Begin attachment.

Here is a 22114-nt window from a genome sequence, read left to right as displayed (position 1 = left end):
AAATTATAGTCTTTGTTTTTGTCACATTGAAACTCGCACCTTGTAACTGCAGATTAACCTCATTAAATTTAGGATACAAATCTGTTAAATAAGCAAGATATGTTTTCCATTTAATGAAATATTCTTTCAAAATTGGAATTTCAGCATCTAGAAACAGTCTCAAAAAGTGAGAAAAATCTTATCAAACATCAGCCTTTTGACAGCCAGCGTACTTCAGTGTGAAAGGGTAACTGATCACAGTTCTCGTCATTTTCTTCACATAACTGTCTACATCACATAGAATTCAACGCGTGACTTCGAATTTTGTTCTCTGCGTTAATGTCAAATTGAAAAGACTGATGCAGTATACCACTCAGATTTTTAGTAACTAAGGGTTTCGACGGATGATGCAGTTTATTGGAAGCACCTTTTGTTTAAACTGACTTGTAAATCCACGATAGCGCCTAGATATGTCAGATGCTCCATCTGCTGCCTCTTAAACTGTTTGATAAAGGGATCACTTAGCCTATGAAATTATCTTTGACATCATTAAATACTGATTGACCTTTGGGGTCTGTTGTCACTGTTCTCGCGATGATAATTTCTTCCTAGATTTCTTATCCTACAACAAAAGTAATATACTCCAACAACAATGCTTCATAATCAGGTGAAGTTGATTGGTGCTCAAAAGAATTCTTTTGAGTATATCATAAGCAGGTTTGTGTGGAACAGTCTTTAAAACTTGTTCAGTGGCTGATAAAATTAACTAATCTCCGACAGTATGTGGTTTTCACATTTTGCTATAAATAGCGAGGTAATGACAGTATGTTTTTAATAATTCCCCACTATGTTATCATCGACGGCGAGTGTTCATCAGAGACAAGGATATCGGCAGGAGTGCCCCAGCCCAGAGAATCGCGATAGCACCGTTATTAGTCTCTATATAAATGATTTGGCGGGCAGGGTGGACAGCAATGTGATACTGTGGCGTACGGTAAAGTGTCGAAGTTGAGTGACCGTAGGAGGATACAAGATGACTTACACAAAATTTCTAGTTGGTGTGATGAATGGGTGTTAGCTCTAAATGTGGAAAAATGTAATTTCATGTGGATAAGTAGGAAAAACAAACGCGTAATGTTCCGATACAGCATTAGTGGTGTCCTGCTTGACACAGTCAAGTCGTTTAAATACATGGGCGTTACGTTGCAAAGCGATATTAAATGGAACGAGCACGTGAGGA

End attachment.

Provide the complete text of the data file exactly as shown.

Here is a 22114-nt window from a genome sequence, read left to right as displayed (position 1 = left end):
AAATTATAGTCTTTGTTTTTGTCACATTGAAACTCGCACCTTGTAACTGCAGATTAACCTCATTAAATTTAGGATACAAATCTGTTAAATAAGCAAGATATGTTTTCCATTTAATGAAATATTCTTTCAAAATTGGAATTTCAGCATCTAGAAACAGTCTCAAAAAGTGAGAAAAATCTTATCAAACATCAGCCTTTTGACAGCCAGCGTACTTCAGTGTGAAAGGGTAACTGATCACAGTTCTCGTCATTTTCTTCACATAACTGTCTACATCACATAGAATTCAACGCGTGACTTCGAATTTTGTTCTCTGCGTTAATGTCAAATTGAAAAGACTGATGCAGTATACCACTCAGATTTTTAGTAACTAAGGGTTTCGACGGATGATGCAGTTTATTGGAAGCACCTTTTGTTTAAACTGACTTGTAAATCCACGATAGCGCCTAGATATGTCAGATGCTCCATCTGCTGCCTCTTAAACTGTTTGATAAAGGGATCACTTAGCCTATGAAATTATCTTTGACATCATTAAATACTGATTGACCTTTGGGGTCTGTTGTCACTGTTCTCGCGATGATAATTTCTTCCTAGATTTCTTATCCTACAACAAAAGTAATATACTCCAACAACAATGCTTCATAATCAGGTGAAGTTGATTGGTGCTCAAAAGAATTCTTTTGAGTATATCATAAGCAGGTTTGTGTGGAACAGTCTTTAAAACTTGTTCAGTGGCTGATAAAATTAACTAATCTCCGACAGTATGTGGTTTTCACATTTTGCTATAAATAGCGAGGTAATGACAGTATGTTTTTAATAATTCCCCACTATGTTATCATCGACGGCGAGTGTTCATCAGAGACAAGGATATCGGCAGGAGTGCCCCAGCCCAGAGAATCGCGATAGCACCGTTATTAGTCTCTATATAAATGATTTGGCGGGCAGGGTGGACAGCAATGTGATACTGTGGCGTACGGTAAAGTGTCGAAGTTGAGTGACCGTAGGAGGATACAAGATGACTTACACAAAATTTCTAGTTGGTGTGATGAATGGGTGTTAGCTCTAAATGTGGAAAAATGTAATTTCATGTGGATAAGTAGGAAAAACAAACGCGTAATGTTCCGATACAGCATTAGTGGTGTCCTGCTTGACACAGTCAAGTCGTTTAAATACATGGGCGTTACGTTGCAAAGCGATATTAAATGGAACGAGCACGTGAGGA